Whilst phyla are often satisfactory and coherent groupings, an important corollary of this usage is that phyla are defined in such a way that virtually guarantees we are ignorant about their interrelationships. Indeed, morphologically distinct groups of taxa that nevertheless do show clear affinities to one or other of the major phyla (such as the onychophorans, tardigrades, acanthocephalans, pogonophorans or echiurans) present a problem for the phylum concept (Budd, 1998a). Such groups are sometimes referred to as arthropods, rotifers or annelids, and sometimes as phyla in their own right. Such difficulties demonstrate the tensions that arise from trying to think about phyla in both phylogenetic terms and in terms of a group of taxa which share a particular ‘body plan’. Given that the phyla have an evolutionary origin, their characters ± and thus their body plans ± must in broad terms have been assembled in a particular order (Valentine & Hamilton, 1997; Budd, 1996, 1998a). There is thus a logical decoupling between the body plan that the extant members of a phylum share, and their phylogenetic affinities to each other, even when they are tightly correlated with each other in the extant fauna. Early in the history of a clade, when the body-plan features of a group had in the main yet to emerge, members of sister-group lineages of different clades must have been very similar to each other (see e.g. Erwin, Valentine & Jablonski, 1997). This distinction is crucial, because confusion between the phylum considered as a phylogenetic grouping and as a group of taxa that share a body plan has led to considerable misinterpretation of the evolutionary origins of phyla.
Indeed, recent emphasis on the Ordovician radiation, which in some accounts is as significant as the Cambrian one (Droser, Fortey & Li, 1996) is entirely in accord with this view. Phyla may be a useful way of viewing the diversity of
extant taxa, but become a typological hindrance in understanding its origin. Virtually all zoology text books perpetuate this problem by referring to the ‘sudden origin of phyla at the base of the Cambrian’, a misinterpretation of the fossil record based on this sort of typology.
Graham Budd (2001). “Climbing life’s tree.” Nature 412, 487.
Fossils have always been a bother. Initially, natural philosophers were more impressed by their stony composition and where they were found than by what they looked like. Accordingly, they were compared to gemstones as often as to living organisms - perhaps not the best start for palaeobiology. Even when fossils were recognized as the remains of past life, no one knew how to classify them. Dinosaurs, ammonites and trilobites seemed to be quite like other reptiles, cephalopods and arthropods. But which ones were they like in particular? Conscientious palaeontologists strained sinews trying to force these groups to behave. Surely trilobites were a type of crustacean? Or did those antennae make them insects?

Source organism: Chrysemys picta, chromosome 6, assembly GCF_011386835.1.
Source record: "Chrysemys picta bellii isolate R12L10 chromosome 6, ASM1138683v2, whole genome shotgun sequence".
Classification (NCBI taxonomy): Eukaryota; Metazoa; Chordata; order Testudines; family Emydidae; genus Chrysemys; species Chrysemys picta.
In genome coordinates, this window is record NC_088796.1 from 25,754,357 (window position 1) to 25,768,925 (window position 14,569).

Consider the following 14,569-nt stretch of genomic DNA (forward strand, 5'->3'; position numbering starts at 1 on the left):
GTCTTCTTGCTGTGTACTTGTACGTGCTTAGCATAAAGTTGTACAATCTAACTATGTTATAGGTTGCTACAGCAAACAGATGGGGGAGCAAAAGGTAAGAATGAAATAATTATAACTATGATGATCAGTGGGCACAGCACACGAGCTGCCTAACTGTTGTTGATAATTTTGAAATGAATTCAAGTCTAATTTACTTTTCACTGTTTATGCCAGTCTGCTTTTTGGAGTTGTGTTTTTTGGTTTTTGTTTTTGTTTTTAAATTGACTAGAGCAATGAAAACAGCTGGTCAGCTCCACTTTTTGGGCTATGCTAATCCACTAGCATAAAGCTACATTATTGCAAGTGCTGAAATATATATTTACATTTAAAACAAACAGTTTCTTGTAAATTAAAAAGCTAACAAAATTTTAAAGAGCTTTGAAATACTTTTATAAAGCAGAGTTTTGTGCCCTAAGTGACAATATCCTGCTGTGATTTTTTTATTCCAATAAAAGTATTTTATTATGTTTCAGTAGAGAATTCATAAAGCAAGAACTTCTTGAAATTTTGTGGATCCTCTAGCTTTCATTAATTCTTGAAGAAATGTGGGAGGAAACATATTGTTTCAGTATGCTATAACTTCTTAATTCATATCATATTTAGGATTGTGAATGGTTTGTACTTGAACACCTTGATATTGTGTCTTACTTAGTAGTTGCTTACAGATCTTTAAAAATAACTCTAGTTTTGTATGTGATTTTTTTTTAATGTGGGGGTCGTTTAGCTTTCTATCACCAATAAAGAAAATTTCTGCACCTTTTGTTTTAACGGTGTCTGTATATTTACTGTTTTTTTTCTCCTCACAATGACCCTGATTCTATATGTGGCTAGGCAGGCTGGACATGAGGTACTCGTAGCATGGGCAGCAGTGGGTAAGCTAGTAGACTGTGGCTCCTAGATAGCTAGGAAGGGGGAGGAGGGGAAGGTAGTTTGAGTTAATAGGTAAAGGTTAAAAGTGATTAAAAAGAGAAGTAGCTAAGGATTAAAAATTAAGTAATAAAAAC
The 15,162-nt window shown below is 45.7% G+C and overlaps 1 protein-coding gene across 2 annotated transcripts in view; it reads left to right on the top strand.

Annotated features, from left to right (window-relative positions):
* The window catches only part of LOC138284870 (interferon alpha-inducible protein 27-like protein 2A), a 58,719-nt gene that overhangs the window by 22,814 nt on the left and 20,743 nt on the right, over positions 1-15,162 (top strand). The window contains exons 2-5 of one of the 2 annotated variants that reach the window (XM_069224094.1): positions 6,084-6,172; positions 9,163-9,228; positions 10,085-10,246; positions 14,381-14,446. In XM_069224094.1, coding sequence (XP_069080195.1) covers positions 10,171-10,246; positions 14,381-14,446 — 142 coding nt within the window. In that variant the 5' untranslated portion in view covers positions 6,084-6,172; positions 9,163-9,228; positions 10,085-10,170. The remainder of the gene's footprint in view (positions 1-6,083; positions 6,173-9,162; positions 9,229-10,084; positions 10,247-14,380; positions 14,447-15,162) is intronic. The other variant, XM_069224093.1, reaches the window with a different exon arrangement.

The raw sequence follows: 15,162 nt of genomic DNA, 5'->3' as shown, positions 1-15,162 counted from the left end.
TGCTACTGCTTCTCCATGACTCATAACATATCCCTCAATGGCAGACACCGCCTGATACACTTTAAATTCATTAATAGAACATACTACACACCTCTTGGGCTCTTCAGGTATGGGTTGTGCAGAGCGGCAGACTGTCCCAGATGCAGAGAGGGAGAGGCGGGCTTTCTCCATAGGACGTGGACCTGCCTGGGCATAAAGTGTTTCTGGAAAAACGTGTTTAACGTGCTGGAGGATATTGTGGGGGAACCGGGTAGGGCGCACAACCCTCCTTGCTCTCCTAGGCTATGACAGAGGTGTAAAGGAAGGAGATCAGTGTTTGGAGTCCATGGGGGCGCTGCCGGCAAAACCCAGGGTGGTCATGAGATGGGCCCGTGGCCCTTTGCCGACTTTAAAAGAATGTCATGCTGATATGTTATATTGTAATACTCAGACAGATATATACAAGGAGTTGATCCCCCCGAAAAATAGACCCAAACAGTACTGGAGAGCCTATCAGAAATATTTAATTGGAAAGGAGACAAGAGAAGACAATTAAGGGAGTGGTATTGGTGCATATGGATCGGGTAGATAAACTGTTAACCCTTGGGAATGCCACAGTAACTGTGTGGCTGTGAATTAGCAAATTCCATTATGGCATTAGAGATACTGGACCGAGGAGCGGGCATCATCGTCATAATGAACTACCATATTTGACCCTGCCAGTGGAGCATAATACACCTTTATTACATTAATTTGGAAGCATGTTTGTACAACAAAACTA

As these efforts at classification often failed, palaeontologists changed tack, creating countless high-level categories for fossils. At best, problematic groups were tagged as, for instance, ‘annelid-like’, given their own class or phylum, and cheerfully connected to the tree of life with dotted lines and question marks. This gave rise to the view that early evolution was different from ‘standard’ microevolution, with living groups of organisms suddenly appearing amid fireworks of excess ‘body plans’. The most popular victim of this muddle has undoubtedly been the origin of animals in the ‘Cambrian explosion’. Yet this amazing pattern - the inspiration for entire books devoted to analyses of its supporting mechanisms - is entirely the consequence of bad systematics.
Another stumbling block to get a balanced assessment of macroevolution is the excessive, almost mystical, adherence to typological concepts such as Baüplan and phylum which are preformationist and pre-evolutionary. Such concepts muddle and distort the perception of big radiations (the paradigm is the so-called Cambrian Explosion, though it could be extended to the radiation of land plants, mammals, etc,…) leading us to see them as something amazing, exceptional and unique, which they were not, and needing exceptional mechanisms, which likely were not required. Budd (2001b) and Fitch and Sudhaus (2002) have cogently argued (see also Conway-Morris, 2003) that such perceptions are the result of bad systematics (‘stem groups’ or fossils are usually left out) and of not considering that with elapsed time both the disparity among clades and the opportunity for extinctions of intermediate forms increase. Skipping the fossil record removes the ‘stem groups’ (those between the most recent common ancestor of two living groups and that of only one of them), which must comprise, by definition, only fossil organisms. This leaves for comparison only ‘crown groups’ (the most recent common ancestor of a clade plus all of its descendants) which are of little help, especially when comparing high clades (e.g. phyla). This is because lineages diverged from each other in a step-by-step manner which is only documented in the fossil record. In addition, ignoring that elapsed time increases the opportunity for intermediate forms to be extinct, reinforces the mirage that extant